Hello Friends and Family. This is Karin writing – finally! I found a moment of quiet reflection while a dear friend is watching our children for the morning. I’ve wanted to blog my thoughts for quite some time now, and I’m glad to finally have the opportunity. (In fact, I have SO many thoughts that I’ve begun to journal, that I believe I have started writing a book! We’ll let you know when it will be published…J).
While we are glad to be on the other side of the CI surgery and are so grateful that things have gone so well, this is still a bittersweet place to be in. This surgery is the very procedure that offers Dave the hope of hearing again, yet it is the very same procedure that has now rendered him completely deaf. Immediately after the surgery, I was excited and elated that it had gone so well, but then there were moments where my heart fell with the crashing realization, that oh my Lord, my husband is truly deaf now. It really is gone.
Realizing this has been very emotional at times for us. For me, the hardest moments have been all of the “last things” leading up to the surgery – the last time Dave would hear our children’s voices, the last time he could hear himself singing, the last time I would say “I love you” before they wheel him into surgery – literally the very last thing he would hear with his natural ear. Yes, these last moments, these last things, have been the most precious, but also the hardest to bear.
During our last night together as a family, each of the children took turns sitting on Daddy’s lap and praying for him. Praying that the surgery would go well, praying that God would help Daddy hear again, each ending by telling Daddy “I love you” and that they would miss him while he’s gone. Dave just held them close and we both cried at the sweetness of what he was hearing and the sorrow of knowing that this was the last time he would hear their natural voices. Then Dave put on some of his favorite Petra songs and we worshipped together as a family, with Dave occasionally looking to me to sign the lyrics to help him remember and keep pace with the songs. The kids loved taking turns being spun around by Daddy, and for me that night is filled with precious pictures and sounds in my mind that I will never forget.
On the day of surgery, when Dave’ parents were with us, he said to his mother, “So is there anything you want to say to me before I become totally deaf?” Wow – what a question! What a hard thing to have to contemplate as a mother. And then Trudy responded with the best thing, the most important thing. She said: “I love you, I love you, I love you. Now remember that.”
While Dave and all of us who love him are on a journey toward hearing, there is still the impact of this loss to grieve. While he will hear again, it will not be natural sound. It will be electronic sound that his brain will have to learn how to interpret. Over time Dave’s brain should categorize and normalize sound again, but there is no way to really know what it will sound like, or to know how quickly or slowly the progress will come. Will he be able to distinguish our children’s voices? Will they sound just as sweet? Will he be able to hear or enjoy the very sound of his own voice in his head? Will my voice as his wife sound pleasant? I sure hope so! If the CI means that I can finally talk to my husband normally again – without constantly straining my voice louder and louder to try to reach the shrinking window of his hearing all the while still trying to sound pleasant – then it will all be worth it!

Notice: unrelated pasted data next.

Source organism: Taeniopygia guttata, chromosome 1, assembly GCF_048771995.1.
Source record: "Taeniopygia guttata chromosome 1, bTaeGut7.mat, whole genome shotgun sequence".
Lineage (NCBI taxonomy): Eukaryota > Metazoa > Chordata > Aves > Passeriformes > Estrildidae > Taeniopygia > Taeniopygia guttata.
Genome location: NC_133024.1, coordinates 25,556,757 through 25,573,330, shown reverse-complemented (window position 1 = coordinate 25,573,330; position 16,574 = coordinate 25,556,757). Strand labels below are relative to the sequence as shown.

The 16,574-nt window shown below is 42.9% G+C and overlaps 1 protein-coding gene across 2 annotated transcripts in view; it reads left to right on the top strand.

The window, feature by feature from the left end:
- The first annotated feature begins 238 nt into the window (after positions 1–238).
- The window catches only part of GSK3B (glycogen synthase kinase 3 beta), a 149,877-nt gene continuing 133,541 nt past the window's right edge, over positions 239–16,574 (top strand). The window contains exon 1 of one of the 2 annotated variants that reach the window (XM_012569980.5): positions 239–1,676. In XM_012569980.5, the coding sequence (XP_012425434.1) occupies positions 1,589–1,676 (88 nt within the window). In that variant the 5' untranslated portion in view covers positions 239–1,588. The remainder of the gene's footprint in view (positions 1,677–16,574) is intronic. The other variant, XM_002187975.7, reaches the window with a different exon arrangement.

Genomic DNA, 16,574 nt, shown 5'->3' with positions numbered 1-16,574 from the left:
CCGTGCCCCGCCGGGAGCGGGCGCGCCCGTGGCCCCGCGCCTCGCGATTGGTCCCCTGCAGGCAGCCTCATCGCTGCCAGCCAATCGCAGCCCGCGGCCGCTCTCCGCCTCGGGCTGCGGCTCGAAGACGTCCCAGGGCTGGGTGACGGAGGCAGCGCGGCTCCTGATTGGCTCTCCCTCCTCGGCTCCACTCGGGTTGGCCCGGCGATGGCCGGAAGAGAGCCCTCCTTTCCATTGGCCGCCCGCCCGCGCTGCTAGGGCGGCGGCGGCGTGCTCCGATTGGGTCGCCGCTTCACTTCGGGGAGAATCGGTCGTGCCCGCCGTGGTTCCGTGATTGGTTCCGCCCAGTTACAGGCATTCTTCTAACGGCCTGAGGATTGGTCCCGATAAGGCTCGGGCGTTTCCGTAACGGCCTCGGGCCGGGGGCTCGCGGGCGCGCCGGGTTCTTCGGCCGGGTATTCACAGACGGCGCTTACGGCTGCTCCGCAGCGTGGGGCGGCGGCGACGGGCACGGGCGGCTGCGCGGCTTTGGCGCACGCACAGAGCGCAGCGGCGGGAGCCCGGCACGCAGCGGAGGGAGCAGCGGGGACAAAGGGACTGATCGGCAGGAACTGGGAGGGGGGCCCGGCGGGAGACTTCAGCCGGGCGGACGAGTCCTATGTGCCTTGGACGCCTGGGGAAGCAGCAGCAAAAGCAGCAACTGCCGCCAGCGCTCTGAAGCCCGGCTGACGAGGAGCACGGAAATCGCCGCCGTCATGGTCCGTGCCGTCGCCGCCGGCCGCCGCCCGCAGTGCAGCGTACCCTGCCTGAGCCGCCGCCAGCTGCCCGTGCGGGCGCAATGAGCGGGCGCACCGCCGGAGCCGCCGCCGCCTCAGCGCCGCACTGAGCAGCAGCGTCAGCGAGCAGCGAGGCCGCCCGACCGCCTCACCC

This morning I read Job chapters 1 & 2 in which God had given Satan permission to test him. I was SO struck by Job’s response to his loss. Four messengers came to him, one after the other, telling him that he had lost 500 oxen, 500 donkeys, 7,000 sheep, and 3,000 camels, along with all of his servants having been killed. The worst news of all came last: that a strong wind had caused his son’s house to collapse, killing all of his seven sons and three daughters. Wow! Talk about the hard blows of life.
Do you know what Job’s response was? Was he angry? Did he lash out at the messengers, cursing them, or cursing God for this cruel turn of fate? No! Job did not sin in his heart or with his lips against God. His response was one of total humble acceptanceand praise!
“Naked I came from my mother’s womb and naked I shall return there. The Lord gave and the Lord has taken away. Blessed be the name of the Lord.” Job 1:21
WOW! Oh God, may my heart only be this clean toward you! Help Dave and I accept and receive our lot from You without anger, without fighting against it. Help Dave and I humbly accept his deafness and praise and bless your Name!
In addition to Job’s amazing example, the CD “Beauty Will Rise” by Steven Curtis Chapman has been an inspiration in the midst of this journey. The songs were written after the tragic death of their adopted daughter. Although losing one’s hearing pales in comparison to losing a child, the honest expressions of faith in these songs have been a great encouragement. I highly recommend it for anyone who has experienced a loss, a tragedy, or a hard, unexpected turn of life.
In particular, the song “Beauty Will Rise” is awesome musically and lyrically. I sure hope and pray that Dave will be able to both hear AND enjoy it someday! Until then, we will worship with waiting, trusting hearts. I’ll close with a line from the chorus:
“Out of these ashes / Beauty will rise / And we will dance among the ruins / We will SEE it with our own eyes / Out of these ashes / Beauty will rise / For we know joy is coming in the morning… Beauty will rise.”
Amen! To God be the Glory!